Global Team of 200 is a highly specialized group of members of Mom Bloggers for Social Good that concentrates on issues involving women and girls, children, world hunger and maternal health.
Our Motto: Individually we are all powerful. Together we can change the world. We believe in the power of collective action to help others and believe in ourselves to make this world a better place for our children and the world’s children.
Today is World Water Day, so it seemed fitting to feature WaterAid America for Philanthropy Friday. I’ve blogged about WaterAid before. I think they are an amazing organization, and I truly enjoy partnering with them through the Global Team of 200. My aim is to help spread awareness about access to clean water and sanitation. Because 11% of the world’s population do not have safe water to drink. This lack of access, coupled with poor sanitation, results in 2,000 children dying every day. (Read more statistics on water and WaterAid) As I type this post, I have a big glass of clean water next to me. Clean, delicious water that I have access to by simply walking in my kitchen and turning on the faucet. (via Philanthropy Friday: Water is just the beginning - another jennifer)
We’ve all heard of charity events that involve running, walking or biking. You may have participated in a few. But did you know that you can participate in your own run / walk / bike for charity in your neighborhood? (via Philanthropy Friday: Fitness for Charity)
Another State of the Union address is happening tomorrow (2.12.13). President Obama will be talking about many topics, including his proposal to curb gun violence. Image via Save the Children While I don’t want to get too political on this blog, I do want to make my readers aware of a campaign from Save the Children. Save the Children is the world’s leading independent organization for children. Their vision is a world in which every child attains the right to survival, protection, development and participation. (via Sign a Petition for a National Commission on Children)
How often do you stop and think about the water you drink every day? Probably not too often. We simply don’t have to worry about the availability of clean water. Or access to sanitized latrines for that matter. But to many people in developing countries, access to clean water and sanitation is severely lacking. (via WaterAid: Helping Children Through Access to Clean Water and Sanitation)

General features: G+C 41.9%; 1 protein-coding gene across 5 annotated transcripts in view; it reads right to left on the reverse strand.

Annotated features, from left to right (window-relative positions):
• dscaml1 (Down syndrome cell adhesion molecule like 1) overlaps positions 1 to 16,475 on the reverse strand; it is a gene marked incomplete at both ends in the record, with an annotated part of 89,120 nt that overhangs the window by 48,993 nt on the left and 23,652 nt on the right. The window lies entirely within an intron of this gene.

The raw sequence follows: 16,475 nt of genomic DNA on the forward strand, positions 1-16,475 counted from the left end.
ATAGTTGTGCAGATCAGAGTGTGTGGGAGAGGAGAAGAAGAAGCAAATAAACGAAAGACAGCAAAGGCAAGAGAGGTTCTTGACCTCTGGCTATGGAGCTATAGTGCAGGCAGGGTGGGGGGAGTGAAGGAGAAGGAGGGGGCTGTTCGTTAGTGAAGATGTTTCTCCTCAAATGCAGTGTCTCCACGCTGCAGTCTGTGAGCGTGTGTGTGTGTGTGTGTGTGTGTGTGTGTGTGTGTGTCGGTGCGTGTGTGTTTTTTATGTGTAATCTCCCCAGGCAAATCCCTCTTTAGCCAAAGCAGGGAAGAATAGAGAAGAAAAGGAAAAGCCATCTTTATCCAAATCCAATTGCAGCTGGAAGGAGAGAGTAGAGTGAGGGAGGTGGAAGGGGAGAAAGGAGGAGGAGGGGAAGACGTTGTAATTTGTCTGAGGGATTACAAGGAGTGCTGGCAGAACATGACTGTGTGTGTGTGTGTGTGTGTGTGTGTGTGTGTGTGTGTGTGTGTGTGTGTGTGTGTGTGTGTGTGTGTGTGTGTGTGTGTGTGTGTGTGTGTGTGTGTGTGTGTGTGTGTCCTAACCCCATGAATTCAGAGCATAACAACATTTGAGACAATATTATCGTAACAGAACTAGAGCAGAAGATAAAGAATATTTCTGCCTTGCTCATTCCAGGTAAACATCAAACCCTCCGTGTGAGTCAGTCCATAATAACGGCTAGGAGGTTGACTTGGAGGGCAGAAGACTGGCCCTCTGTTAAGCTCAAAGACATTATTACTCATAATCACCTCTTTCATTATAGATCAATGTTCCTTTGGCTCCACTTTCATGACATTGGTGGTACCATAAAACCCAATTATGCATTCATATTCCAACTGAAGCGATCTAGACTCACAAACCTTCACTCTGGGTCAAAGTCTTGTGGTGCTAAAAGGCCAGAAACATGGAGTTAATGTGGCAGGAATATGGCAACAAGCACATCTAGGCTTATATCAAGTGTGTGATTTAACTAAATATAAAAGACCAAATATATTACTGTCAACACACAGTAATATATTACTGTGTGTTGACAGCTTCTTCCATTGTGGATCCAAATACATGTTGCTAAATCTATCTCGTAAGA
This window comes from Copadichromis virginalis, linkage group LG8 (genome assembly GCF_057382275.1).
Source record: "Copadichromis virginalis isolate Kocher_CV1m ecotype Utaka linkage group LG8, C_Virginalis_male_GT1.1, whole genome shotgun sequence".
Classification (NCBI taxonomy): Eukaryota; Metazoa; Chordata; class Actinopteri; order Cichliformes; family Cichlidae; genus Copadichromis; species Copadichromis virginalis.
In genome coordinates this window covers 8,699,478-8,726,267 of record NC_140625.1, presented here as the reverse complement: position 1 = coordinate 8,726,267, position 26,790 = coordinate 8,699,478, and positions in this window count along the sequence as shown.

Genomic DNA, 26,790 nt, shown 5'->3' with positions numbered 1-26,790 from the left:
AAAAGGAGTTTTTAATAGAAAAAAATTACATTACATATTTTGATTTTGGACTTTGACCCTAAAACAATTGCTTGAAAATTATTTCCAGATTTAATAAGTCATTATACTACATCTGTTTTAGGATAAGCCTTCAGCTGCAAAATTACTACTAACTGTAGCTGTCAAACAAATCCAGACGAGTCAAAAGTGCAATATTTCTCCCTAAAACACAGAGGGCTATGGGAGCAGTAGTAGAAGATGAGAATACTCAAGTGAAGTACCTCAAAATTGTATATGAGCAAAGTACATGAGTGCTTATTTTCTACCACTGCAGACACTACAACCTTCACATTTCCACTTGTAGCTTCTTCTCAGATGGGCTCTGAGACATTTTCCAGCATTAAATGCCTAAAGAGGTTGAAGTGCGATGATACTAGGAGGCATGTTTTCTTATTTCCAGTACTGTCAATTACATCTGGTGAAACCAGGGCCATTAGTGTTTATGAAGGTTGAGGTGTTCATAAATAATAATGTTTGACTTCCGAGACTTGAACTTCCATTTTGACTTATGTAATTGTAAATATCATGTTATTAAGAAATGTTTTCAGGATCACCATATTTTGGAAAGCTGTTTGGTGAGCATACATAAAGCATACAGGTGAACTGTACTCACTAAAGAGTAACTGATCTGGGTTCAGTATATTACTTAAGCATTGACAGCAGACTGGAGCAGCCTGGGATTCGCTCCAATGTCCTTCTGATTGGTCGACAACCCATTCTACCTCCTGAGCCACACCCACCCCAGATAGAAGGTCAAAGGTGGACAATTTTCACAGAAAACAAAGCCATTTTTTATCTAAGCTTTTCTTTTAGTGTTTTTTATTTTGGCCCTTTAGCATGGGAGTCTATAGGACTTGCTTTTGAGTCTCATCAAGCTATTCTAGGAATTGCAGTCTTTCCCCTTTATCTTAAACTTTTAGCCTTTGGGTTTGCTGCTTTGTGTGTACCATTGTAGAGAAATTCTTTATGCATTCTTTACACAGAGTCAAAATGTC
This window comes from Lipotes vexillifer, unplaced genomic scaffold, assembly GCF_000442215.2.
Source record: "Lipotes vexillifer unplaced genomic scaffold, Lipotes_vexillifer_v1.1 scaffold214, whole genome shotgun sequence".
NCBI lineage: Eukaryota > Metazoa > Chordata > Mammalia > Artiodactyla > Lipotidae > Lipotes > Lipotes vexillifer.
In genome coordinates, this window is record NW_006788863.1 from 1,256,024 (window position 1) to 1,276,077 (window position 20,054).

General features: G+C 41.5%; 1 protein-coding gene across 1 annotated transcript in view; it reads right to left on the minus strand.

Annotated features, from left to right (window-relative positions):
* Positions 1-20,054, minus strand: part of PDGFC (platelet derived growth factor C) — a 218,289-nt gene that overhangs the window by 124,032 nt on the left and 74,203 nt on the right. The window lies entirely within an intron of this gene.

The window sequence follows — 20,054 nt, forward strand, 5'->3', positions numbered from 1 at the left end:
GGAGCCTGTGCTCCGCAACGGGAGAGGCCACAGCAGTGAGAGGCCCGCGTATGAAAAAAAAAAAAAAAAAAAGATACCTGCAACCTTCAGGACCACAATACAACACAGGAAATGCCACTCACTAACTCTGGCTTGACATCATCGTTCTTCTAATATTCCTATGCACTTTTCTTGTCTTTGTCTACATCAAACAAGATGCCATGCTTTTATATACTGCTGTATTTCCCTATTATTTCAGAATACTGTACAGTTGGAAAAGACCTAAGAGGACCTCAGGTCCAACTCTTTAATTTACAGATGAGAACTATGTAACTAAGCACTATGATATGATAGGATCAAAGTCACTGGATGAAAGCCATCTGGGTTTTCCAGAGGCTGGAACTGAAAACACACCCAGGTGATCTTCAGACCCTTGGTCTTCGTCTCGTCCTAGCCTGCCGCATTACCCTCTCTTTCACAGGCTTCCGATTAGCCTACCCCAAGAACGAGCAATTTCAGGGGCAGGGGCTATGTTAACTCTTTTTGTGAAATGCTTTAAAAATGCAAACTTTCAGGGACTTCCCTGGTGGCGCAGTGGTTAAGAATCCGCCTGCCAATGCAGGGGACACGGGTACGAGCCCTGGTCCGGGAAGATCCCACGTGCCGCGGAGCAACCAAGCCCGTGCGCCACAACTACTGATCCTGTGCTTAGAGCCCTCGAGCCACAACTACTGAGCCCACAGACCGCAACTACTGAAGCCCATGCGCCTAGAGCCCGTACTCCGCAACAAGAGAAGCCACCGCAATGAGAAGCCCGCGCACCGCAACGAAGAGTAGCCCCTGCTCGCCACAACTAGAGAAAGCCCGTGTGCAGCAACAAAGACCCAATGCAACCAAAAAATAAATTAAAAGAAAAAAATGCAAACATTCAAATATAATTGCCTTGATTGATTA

January is Human Trafficking Awareness Month. Human trafficking, the illegal trade in human beings for the purposes of commercial sexual exploitation or forced labor, is not exactly a topic we Americans bring up on a regular basis. But did you know that an estimated 5.5 million children are victims of trafficking, an illegal enterprise that generates billions of dollars in yearly profits? And if you think human trafficking is a problem that happens in other parts of the world, think again, because human trafficking cases have been reported in every state in the United States. Every state. Rates are particularly high in California, Texas, Florida, and New York. Thousands of children right here in the United States have been bought and sold, forced into prostitution, or made to work in hard labor jobs with little to no pay. It’s hard to believe, but true. (via Zero Exploited Children)
As we near the end of 2012, I wanted to share with you another great organization worthy of a donation. As I noted in my December Giving Pledge post, December is typically the most popular time of the year to give money to charity. The World Food Programme is the world’s largest humanitarian agency fighting hunger and is funded entirely by voluntary donations. (via A great way to “feed it back”)
An absorbent core for pads is actually made from banana fibers without using any chemicals or super absorbent polymers. According to the website, “SHE intends to fulfill girls’ and women’s unmet need by helping local women in developing countries jump-start their own businesses to manufacture and distribute affordable, quality, and eco-friendly sanitary pads.” (via Philanthropy Friday: SHE’s Innovative)